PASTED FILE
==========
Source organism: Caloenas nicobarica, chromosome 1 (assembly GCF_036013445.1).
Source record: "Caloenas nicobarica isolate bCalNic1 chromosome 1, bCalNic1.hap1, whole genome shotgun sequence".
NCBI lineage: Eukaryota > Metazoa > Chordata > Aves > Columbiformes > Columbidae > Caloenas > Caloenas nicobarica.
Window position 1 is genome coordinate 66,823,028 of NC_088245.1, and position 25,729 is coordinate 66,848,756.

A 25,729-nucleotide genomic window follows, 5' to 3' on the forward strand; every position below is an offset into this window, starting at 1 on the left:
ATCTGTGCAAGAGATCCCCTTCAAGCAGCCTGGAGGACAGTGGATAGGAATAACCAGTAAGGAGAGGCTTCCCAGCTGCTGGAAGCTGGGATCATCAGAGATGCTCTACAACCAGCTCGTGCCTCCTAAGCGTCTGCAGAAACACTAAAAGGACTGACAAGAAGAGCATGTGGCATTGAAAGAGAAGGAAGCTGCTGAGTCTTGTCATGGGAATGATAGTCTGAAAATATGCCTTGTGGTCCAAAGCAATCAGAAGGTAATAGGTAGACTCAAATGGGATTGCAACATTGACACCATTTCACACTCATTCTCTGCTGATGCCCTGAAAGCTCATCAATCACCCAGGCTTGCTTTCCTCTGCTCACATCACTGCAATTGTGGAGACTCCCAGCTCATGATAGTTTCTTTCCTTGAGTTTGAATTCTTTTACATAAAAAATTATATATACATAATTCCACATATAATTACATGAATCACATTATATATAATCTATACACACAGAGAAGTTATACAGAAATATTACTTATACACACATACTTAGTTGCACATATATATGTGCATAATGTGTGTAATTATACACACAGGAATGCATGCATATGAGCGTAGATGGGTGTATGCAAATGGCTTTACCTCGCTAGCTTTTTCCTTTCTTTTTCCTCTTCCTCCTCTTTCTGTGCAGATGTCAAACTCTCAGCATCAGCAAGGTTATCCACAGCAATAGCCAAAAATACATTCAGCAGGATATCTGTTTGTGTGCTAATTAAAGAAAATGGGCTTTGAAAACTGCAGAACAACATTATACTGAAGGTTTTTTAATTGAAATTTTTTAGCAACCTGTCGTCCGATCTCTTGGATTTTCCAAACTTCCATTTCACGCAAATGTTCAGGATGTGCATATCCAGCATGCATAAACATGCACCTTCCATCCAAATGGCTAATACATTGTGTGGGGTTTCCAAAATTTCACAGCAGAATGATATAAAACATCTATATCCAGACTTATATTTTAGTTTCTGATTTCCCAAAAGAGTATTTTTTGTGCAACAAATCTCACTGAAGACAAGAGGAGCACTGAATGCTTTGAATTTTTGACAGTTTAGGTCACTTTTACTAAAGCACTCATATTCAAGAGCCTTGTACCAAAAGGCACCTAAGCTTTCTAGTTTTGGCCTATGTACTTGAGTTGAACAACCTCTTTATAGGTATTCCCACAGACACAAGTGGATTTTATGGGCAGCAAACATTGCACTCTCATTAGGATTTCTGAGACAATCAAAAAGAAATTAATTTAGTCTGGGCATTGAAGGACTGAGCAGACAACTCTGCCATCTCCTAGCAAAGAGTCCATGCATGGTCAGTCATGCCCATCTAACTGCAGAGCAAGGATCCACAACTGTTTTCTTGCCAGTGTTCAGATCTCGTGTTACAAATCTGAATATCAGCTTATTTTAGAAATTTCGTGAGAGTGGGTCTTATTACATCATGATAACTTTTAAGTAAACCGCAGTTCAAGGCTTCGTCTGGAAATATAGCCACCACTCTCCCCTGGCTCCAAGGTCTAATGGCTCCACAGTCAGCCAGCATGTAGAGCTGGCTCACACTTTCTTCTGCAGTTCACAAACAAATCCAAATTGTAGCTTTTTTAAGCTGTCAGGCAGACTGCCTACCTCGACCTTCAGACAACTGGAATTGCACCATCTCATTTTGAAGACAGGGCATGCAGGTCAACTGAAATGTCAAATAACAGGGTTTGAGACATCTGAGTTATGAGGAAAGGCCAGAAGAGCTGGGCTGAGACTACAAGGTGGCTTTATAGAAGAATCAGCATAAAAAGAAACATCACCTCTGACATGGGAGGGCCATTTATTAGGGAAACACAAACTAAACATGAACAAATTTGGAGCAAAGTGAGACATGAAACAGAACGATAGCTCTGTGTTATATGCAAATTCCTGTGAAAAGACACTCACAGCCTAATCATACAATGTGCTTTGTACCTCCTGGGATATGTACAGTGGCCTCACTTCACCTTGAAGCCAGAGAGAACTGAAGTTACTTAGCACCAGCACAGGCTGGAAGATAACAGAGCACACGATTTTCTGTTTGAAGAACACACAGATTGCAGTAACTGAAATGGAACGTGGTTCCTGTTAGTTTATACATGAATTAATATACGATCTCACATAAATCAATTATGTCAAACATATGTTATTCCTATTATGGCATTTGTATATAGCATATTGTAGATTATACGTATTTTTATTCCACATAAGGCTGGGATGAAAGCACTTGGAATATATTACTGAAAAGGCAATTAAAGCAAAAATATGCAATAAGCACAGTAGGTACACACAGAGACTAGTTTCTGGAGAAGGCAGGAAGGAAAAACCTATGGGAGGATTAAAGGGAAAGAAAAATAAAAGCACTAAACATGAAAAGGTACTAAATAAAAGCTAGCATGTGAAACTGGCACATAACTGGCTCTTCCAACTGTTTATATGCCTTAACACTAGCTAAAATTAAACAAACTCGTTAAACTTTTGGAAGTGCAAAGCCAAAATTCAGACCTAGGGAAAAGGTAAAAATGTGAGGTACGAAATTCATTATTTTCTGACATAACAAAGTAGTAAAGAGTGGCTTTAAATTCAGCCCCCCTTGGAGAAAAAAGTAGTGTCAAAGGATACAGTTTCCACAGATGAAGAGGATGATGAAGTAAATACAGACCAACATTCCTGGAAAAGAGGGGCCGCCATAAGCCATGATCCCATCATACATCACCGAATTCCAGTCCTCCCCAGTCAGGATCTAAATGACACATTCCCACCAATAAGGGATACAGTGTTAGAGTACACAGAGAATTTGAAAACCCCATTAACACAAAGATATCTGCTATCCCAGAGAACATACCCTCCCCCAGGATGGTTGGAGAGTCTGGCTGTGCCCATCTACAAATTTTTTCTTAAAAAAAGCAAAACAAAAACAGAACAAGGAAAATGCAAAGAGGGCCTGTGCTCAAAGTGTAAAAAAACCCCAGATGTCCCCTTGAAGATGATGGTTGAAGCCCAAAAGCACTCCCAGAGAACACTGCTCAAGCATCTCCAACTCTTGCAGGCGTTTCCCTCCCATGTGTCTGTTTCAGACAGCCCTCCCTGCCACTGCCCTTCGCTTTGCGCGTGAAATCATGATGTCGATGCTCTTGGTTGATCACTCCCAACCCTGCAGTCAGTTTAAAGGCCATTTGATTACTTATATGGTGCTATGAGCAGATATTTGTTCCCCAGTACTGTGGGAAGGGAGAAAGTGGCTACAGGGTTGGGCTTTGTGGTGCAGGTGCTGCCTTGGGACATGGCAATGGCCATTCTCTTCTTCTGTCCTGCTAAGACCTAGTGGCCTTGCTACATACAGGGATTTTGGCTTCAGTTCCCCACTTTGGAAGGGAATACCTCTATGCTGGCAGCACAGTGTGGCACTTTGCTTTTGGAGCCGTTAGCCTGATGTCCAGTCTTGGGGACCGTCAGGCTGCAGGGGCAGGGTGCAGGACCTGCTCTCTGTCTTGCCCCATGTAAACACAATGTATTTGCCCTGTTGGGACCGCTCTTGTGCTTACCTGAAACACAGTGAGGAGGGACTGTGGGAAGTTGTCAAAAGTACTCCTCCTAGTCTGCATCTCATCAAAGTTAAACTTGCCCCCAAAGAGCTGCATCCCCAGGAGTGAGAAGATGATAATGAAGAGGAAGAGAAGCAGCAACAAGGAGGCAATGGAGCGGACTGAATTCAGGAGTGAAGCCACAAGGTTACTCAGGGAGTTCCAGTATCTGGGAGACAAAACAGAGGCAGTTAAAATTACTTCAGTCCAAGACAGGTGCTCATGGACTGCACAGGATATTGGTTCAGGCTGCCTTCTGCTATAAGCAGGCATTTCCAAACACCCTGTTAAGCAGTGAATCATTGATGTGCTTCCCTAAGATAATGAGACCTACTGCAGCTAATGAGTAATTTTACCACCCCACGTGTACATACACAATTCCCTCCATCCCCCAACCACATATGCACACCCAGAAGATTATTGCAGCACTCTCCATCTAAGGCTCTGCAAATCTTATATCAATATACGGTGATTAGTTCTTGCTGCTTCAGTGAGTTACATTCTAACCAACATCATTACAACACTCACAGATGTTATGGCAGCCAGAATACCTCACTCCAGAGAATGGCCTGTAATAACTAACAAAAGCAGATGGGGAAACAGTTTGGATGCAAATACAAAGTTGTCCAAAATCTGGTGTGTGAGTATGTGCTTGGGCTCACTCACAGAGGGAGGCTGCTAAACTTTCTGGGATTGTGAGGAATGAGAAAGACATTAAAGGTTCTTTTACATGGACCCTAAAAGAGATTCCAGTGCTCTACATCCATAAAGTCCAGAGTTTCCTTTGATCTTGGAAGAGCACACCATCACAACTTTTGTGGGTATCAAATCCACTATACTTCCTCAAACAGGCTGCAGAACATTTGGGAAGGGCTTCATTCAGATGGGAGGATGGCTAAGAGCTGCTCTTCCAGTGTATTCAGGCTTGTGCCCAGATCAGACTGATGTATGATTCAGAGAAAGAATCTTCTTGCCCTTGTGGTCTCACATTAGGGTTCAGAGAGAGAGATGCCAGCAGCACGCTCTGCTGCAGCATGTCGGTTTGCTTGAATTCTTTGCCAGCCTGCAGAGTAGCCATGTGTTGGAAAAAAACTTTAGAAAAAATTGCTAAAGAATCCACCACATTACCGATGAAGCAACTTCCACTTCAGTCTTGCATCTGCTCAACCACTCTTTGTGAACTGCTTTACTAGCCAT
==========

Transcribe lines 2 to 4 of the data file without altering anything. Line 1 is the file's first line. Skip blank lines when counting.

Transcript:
Source record: "Caloenas nicobarica isolate bCalNic1 chromosome 1, bCalNic1.hap1, whole genome shotgun sequence".
NCBI lineage: Eukaryota > Metazoa > Chordata > Aves > Columbiformes > Columbidae > Caloenas > Caloenas nicobarica.
Window position 1 is genome coordinate 66,823,028 of NC_088245.1, and position 25,729 is coordinate 66,848,756.